Q: In the state of Maryland can a wife buy a house on her own without her husband having anything to do with the loan proc.
A: Yes. There is no legal requirement that a spouse join in a loan or purchase (note that a particular lender may set its own policies as far as qualification goes).
Q: Is there anyway to reinstate a corporation in GA after the 5 year mark ....my 5 yr mark has pass by 8 months
A: This question was posted in Maryland. If your corporation exists in this state (MD), then reinstatement is a matter of paying back personal property returns and filing Articles. If in another state, you may wish to contact the Secretary of State or equivalent state corporation division.
Q: I need to file an amendment and restatement of charter for a MD corporation
A: Either title would probably be accepted by the SDAT but the first is more accurate. Yes, if a second amendment / restatement the word Second should be included.
Q: How often can a landlord raise the rent?
A: Generally at the end of any negotiated term (e.g., if a 1 year lease, every year; if a 1 month lease every month). Proper notice must of course be given and retroactive increases would be problematic. Infrequently a lease might be governed by rent control laws that limit increases but ordinarily in Maryland a landlord can increase rent for any new term at its own discretion.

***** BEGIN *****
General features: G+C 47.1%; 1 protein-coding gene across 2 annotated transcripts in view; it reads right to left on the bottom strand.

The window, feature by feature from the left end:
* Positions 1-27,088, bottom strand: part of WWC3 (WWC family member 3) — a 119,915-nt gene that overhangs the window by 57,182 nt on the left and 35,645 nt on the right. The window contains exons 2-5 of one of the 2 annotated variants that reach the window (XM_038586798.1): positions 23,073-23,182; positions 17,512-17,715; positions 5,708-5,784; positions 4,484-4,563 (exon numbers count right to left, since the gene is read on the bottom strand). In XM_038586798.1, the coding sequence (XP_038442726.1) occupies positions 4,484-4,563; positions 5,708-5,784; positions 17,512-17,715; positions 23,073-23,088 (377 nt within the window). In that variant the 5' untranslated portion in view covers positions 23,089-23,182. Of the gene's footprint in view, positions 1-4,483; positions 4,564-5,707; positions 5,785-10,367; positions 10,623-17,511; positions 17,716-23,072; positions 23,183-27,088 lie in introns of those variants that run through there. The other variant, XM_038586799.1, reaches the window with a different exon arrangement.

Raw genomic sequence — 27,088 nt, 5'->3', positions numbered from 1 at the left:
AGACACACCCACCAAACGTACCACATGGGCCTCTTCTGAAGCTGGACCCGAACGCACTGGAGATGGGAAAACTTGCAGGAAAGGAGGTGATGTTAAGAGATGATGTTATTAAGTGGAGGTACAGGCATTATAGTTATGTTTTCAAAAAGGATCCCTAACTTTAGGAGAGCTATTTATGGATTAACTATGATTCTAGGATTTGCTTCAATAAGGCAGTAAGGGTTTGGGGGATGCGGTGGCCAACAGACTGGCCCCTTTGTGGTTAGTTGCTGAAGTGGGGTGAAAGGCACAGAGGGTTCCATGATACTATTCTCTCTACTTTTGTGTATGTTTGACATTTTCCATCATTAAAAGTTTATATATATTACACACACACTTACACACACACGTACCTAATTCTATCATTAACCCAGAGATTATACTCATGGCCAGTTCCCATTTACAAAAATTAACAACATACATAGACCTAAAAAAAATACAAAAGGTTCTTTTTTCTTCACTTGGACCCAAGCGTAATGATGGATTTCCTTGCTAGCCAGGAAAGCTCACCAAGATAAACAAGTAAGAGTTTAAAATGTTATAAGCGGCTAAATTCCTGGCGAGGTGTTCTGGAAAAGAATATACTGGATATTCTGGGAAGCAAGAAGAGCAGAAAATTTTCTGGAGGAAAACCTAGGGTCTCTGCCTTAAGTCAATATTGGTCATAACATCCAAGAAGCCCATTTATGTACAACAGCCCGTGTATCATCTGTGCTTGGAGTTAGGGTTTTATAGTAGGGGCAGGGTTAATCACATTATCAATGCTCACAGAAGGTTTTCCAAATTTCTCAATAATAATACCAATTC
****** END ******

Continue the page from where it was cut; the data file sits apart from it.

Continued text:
Q: Can a lanldord in the State of Maryland ask a tenant questions relating to his property without it being considered
A: The question is not clear. A landlord can generally ask any kind of reasonable question related to his/her own property. The post does not give enough information to know where the harassment concern comes into play. Note that a tenant does have the right to quiet enjoyment of the property so that if the LL questions are delivered in person or the landlord continually visits at unreasonable times or without proper notice such activity could raise issues.
Q: I am a tenant in a commercial building the landlord won't split the electric meter. the bldg. is 13000 sq ft I use 3k
A: Commercial leases are generally left up to the parties' own negotiation. Utilities should definitely be a topic addressed by the lease. What does the lease say? Did you agree to a certain formula for determining electric usage? If the lease requires the LL to get separate meters then a tenant could certainly hold the LL to the lease terms. If the lease is silent, it may be difficult to force sub metering so long as the LL has some plausible basis for the allocation.
Q: How do i get a bogus lien off of my present house from a former landlord?
A: If the lien is from a judgment, the only ways to remove short of discharging in bankruptcy involve either paying off the judgment or getting the court to invalidate it. The last option is rarely available and it is extremely difficult to toss an enrolled judgment. In special circumstances a judgment debtor can seek to have the judgment tossed or vacated but this requires proof of fraud, mistake or irregularity and the courts are loathe to revisit after a trial has resulted in judgment and the appeal window has passed.